NPR logo
'Marketplace' Report: Home Sales Up?
  • Download
  • <iframe src="" width="100%" height="290" frameborder="0" scrolling="no" title="NPR embedded audio player">
  • Transcript
'Marketplace' Report: Home Sales Up?



From NPR News, it's DAY TO DAY.

There is actually a some good news about housing today. Sales of previously owned homes rose slightly in November, those figures just out. MARKETPLACE's Sam Eaton joins us now.

Sam, are people popping the champagne corks early on this?

SAM EATON: Well, Alex, the National Association of Realtors is at least putting the champagne on ice. The industry group says the slight rise in sales for previously owned homes shows the housing market is finally stabilizing, which is the first sign of a recovery.

Now, that of course is an interpretation of the numbers, Alex, and one that's coming from an organization known for being somewhat of a cheerleader for the housing market, since its members are made up of realtors who've been losing a lot of money in the slump.

Now, for a more sober view, I talked to Wellesley housing economist Karl Case. And he says the slight uptick in sales hardly offsets the fact that numbers are down 20 percent from the year before.

Professor KARL CASE (Wellesley College): This subprime thing hasn't worked itself out yet. There's been a lot of property that has to be liquidated. And as long as those inventories are up and the new home sales were down, it's not an indication that the market is coming to any kind of a quick stabilization.

CHADWICK: So how long do we think this is really gong to take before you can hope to see a turnaround in the housing market?

EATON: Well, Alex, as Case was saying, inventories of unsold homes has to come down first. And for that to happen, prices have to come down as well, especially in places like California and Florida. Nationally, the median price of an existing home dropped 3.3 percent from a year ago. Even the Realtors Association says prices have to come down further in order to entice buyers back into the market. But that's tricky since sellers aren't especially willing to cut their prices. And that's also serving to slow down any turnaround in the market since more houses are sitting unsold.

Now, you add it all together and throw in last week's dismal numbers on new home sales and many economists are predicting the housing slump will continue at least through the coming year and into part of 2009.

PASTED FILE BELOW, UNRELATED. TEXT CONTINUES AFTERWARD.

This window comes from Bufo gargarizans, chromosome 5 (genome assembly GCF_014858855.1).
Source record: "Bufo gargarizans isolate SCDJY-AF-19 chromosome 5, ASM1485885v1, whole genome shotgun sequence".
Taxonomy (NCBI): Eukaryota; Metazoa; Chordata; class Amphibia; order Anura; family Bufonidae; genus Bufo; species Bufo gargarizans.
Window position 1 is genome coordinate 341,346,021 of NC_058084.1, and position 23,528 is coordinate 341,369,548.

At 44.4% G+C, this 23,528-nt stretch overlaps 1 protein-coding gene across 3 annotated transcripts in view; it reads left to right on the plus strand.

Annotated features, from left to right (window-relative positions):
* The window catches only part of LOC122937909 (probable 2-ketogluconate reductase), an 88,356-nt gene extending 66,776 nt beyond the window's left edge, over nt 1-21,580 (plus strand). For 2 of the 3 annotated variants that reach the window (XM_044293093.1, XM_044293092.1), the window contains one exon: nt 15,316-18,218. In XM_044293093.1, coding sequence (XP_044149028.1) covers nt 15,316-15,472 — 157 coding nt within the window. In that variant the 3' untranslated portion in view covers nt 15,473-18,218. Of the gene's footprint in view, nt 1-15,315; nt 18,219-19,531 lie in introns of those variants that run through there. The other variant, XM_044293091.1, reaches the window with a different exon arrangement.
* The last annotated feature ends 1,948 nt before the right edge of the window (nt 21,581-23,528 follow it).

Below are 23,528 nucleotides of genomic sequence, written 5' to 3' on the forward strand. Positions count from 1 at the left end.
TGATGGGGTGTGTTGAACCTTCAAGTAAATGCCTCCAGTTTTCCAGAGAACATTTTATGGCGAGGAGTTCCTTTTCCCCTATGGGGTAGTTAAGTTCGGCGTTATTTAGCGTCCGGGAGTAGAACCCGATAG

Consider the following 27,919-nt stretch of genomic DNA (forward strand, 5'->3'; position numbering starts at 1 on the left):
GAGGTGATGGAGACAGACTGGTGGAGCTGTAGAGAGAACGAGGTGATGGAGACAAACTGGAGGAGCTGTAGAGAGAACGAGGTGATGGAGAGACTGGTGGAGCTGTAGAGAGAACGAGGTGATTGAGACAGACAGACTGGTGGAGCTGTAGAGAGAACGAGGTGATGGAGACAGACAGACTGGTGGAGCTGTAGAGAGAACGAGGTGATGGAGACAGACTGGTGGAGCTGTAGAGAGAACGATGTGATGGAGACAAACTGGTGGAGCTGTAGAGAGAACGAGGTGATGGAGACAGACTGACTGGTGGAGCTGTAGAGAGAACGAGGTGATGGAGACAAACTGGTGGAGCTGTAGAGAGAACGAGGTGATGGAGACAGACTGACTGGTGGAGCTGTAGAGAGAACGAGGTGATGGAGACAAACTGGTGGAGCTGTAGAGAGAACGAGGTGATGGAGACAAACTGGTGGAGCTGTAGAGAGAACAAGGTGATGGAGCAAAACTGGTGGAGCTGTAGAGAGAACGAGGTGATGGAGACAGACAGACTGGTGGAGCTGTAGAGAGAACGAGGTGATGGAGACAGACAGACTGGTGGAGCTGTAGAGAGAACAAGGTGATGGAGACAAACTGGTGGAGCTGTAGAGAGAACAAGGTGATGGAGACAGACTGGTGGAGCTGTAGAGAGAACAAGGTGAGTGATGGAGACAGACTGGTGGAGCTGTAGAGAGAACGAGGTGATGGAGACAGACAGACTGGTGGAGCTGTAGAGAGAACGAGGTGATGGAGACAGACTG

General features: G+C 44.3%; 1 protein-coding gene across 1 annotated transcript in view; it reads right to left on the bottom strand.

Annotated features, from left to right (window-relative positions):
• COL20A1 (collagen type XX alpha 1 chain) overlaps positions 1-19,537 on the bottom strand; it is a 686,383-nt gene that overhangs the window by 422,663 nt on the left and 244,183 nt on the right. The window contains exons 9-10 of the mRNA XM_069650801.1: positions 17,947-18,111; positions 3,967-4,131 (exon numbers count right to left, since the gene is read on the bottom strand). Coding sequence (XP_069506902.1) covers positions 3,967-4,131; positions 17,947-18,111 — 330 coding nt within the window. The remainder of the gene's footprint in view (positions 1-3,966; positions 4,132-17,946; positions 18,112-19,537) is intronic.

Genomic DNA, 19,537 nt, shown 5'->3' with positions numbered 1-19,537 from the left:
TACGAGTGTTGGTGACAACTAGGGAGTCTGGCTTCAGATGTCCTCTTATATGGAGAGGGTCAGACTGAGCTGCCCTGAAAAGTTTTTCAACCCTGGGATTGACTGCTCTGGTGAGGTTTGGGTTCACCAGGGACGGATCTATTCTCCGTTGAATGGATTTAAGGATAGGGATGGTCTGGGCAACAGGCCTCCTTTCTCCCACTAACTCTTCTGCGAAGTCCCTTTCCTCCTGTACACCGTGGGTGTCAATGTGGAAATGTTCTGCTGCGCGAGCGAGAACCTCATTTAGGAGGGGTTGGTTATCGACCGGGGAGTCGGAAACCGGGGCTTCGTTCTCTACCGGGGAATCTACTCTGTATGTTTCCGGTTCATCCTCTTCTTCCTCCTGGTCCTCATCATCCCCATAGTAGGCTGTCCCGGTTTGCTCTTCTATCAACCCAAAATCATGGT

CHADWICK: You have to wonder about the effect on the overall economy and the R-word, which people do talk about for next year - recession. What are prospects?

EATON: It's definitely a possibility, Alex. Last spring pretty much no one was predicting a recession. Now the consensus among economist is for a 50-50 chance. The reason for that lies mostly with those dismal new home sales out last week. They decrease by nine percent to the lowest level since 1995. And since housing production makes up a huge part of the gross domestic product, that decrease hurts. One bright note, though, is that the average 30 year mortgage edged down in November to about 6.21 percent, and the Realtors Association says if the Fed continues to cut interest rates all those people waiting on the sidelines to buy homes could jump back into the market and initiate a recovery.

CHADWICK: Thank you, Sam.

Good news, I guess, at the end on 2007, or at least the prospects of the possibility.

Sam Eaton of public radio's daily business show MARKETPLACE from American Public Media.

Copyright © 2007 NPR. All rights reserved. Visit our website terms of use and permissions pages at for further information.

NPR transcripts are created on a rush deadline by Verb8tm, Inc., an NPR contractor, and produced using a proprietary transcription process developed with NPR. This text may not be in its final form and may be updated or revised in the future. Accuracy and availability may vary. The authoritative record of NPR’s programming is the audio record.



Please keep your community civil. All comments must follow the Community rules and terms of use, and will be moderated prior to posting. NPR reserves the right to use the comments we receive, in whole or in part, and to use the commenter's name and location, in any medium. See also the Terms of Use, Privacy Policy and Community FAQ.